Yuba: Nikko's Local Delicacy

Delicious food visitors to Nikko need to try

 By Todd Wojnowski   Feb 2, 2015

Food tourists know that Japanese cuisine is all about the local and regional delicacies. For the Japanese, a mention of a recent trip is more likely to be greeted with "What did you eat?" before "What did you do there?" 

One local delight to make a point of seeking out is yuba. Yuba is the well-known delicacy of Nikko and its surrounding areas in Tochigi Prefecture.

What is yuba? It's a food made from the skin that forms on top of soy milk when it gets heated.  Now, perhaps you're more open-minded than me, but personally that description doesn't make me want to run out and try some.  But the taste sure should.  Yuba is delicious, and is an amazingly diverse food that is prepared in a wide variety of ways. And I mean wide. 

Walking through Nikko, the yuba promotion is everywhere. All the restaurants have it, some even feature it, and it's an extremely popular souvenir choice. A non-Japanese-speaking person could easily point out the Japanese characters for yuba - ゆば - simply because they're on nearly every sign, poster, flag, and restaurant window. But what truly makes yuba special is how it seems to inspire new, creative ways of using it.

Perhaps the most common use of yuba is in and/or with a bowl of hot noodles. yuba ramen, yuba soba, and yuba udon dishes are ubiquitous, usually with the noodles made of yuba, and often with more yuba on top. But things don't stop there.  You can find deep-fried yuba, yuba sushi, yuba gyoza (dumplings), yuba burgers, and Japanese curry with yuba. There is yuba with jelly, yuba soup, yuba-don, and yuba cream inside rice cookies. And of course, there is also raw, unprocessed (nama) yuba. It is eaten fresh, fermented, and fried. And to make it all even better - it's extremely healthy.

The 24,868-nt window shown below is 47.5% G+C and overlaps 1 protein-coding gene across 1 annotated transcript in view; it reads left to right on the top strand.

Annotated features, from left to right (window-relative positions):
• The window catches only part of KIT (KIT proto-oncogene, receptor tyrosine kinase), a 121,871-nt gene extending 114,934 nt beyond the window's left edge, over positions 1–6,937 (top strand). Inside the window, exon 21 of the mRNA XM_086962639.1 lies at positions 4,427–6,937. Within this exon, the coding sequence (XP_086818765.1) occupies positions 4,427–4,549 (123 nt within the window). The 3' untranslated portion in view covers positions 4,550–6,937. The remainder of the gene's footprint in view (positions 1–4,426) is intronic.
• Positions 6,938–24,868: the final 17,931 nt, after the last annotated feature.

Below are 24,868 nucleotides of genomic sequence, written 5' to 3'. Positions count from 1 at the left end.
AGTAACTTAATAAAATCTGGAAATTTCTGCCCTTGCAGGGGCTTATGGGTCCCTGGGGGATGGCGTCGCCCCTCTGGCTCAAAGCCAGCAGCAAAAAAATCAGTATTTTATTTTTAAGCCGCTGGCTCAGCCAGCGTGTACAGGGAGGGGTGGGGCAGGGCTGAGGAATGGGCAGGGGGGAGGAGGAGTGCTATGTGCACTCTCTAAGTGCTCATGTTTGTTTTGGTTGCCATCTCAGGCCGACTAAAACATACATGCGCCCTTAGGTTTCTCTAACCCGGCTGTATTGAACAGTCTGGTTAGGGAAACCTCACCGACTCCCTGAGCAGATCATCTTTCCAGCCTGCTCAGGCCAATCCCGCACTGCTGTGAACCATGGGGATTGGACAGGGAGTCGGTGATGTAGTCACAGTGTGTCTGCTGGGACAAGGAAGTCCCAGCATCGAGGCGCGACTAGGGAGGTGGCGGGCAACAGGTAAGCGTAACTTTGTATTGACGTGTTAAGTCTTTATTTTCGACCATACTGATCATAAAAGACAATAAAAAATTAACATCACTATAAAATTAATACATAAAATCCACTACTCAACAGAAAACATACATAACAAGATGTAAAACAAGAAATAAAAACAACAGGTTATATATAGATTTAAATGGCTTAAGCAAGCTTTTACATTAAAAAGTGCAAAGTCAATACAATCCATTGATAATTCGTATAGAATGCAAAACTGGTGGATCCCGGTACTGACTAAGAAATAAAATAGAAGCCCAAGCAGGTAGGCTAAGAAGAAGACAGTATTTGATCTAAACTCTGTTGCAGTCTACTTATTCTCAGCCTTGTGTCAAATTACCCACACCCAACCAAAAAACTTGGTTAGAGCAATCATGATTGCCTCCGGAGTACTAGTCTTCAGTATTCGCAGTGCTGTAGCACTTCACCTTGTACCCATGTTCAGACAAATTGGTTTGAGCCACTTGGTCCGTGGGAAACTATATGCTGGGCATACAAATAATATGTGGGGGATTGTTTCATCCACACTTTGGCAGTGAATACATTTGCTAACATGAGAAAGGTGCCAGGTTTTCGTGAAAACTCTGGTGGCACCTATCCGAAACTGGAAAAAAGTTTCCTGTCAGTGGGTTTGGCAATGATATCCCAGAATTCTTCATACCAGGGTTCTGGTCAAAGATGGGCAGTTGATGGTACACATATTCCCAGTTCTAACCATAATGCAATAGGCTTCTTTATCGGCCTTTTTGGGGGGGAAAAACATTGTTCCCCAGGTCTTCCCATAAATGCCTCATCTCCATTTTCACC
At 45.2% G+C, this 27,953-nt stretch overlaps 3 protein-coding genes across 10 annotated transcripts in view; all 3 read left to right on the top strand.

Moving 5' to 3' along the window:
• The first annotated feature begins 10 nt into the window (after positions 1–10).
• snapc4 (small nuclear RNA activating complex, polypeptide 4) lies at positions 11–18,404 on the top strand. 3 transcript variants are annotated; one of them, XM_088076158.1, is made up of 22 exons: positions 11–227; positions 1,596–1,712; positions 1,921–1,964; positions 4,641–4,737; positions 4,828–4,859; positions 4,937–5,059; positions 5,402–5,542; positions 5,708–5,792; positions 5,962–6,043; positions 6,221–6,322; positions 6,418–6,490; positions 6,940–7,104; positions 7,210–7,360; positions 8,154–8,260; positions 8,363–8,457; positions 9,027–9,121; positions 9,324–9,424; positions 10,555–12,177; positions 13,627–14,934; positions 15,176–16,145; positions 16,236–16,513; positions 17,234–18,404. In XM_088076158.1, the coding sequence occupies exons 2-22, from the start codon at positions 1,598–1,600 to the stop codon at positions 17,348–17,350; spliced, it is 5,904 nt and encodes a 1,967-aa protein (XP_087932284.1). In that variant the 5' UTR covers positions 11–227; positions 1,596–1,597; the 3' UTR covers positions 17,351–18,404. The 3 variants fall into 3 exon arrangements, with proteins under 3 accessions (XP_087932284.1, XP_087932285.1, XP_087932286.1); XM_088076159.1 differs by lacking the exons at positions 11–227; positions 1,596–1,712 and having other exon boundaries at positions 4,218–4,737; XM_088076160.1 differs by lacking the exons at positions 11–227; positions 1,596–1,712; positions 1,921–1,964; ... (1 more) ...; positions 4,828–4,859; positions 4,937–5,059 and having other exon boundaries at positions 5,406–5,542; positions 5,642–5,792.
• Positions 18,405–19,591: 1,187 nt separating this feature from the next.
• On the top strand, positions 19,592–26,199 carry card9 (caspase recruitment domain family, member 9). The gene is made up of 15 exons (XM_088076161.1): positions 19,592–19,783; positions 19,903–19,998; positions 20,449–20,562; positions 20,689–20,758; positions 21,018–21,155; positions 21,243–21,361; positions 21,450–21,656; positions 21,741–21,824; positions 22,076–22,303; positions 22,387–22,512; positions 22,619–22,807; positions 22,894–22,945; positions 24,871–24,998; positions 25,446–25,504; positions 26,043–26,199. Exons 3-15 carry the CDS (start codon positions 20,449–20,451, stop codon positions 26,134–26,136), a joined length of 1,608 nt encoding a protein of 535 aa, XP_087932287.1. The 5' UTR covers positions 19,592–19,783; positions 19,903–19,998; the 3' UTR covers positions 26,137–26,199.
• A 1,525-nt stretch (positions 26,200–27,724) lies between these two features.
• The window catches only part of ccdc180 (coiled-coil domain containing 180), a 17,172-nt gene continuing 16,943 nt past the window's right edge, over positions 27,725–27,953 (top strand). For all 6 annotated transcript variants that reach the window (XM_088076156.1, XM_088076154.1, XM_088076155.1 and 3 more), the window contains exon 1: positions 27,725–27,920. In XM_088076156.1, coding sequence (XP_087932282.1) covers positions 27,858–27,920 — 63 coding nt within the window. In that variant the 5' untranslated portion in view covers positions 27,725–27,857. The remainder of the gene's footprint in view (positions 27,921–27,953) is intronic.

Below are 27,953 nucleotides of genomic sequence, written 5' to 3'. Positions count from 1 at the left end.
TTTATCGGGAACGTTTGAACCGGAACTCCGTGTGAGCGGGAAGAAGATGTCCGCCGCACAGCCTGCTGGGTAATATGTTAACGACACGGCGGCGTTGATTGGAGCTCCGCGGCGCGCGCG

The popularity of yuba in this area is connected to its history. Nikko is, of course, most famous for its enormous and ornate shrines and temples, and these UNESCO World Heritage sites are the city's primary draw for most tourists. The monks and priests who lived and tended to those shrines lived on strict vegetarian diets, which meant that yuba was a perfect match for them.

So when you head to Nikko, go ahead and immerse yourself into the local food culture.  It'll make you want to go back for seconds.

Written by Todd Wojnowski
Japan Travel Member

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Preethu 4 months ago
Very interesting thing in Japan is that you can find special food and even snacks for each regions. How brilliant is the food ideas of Japan!!
Laura Weaver 2 years ago
Looks yummy! Is it quite nutritional? What makes it so healthy?
Jerome Lee 2 years ago
Some of these look really good...and interesting! Will have to try this (yuba udon in particular) if I am ever in Tochigi!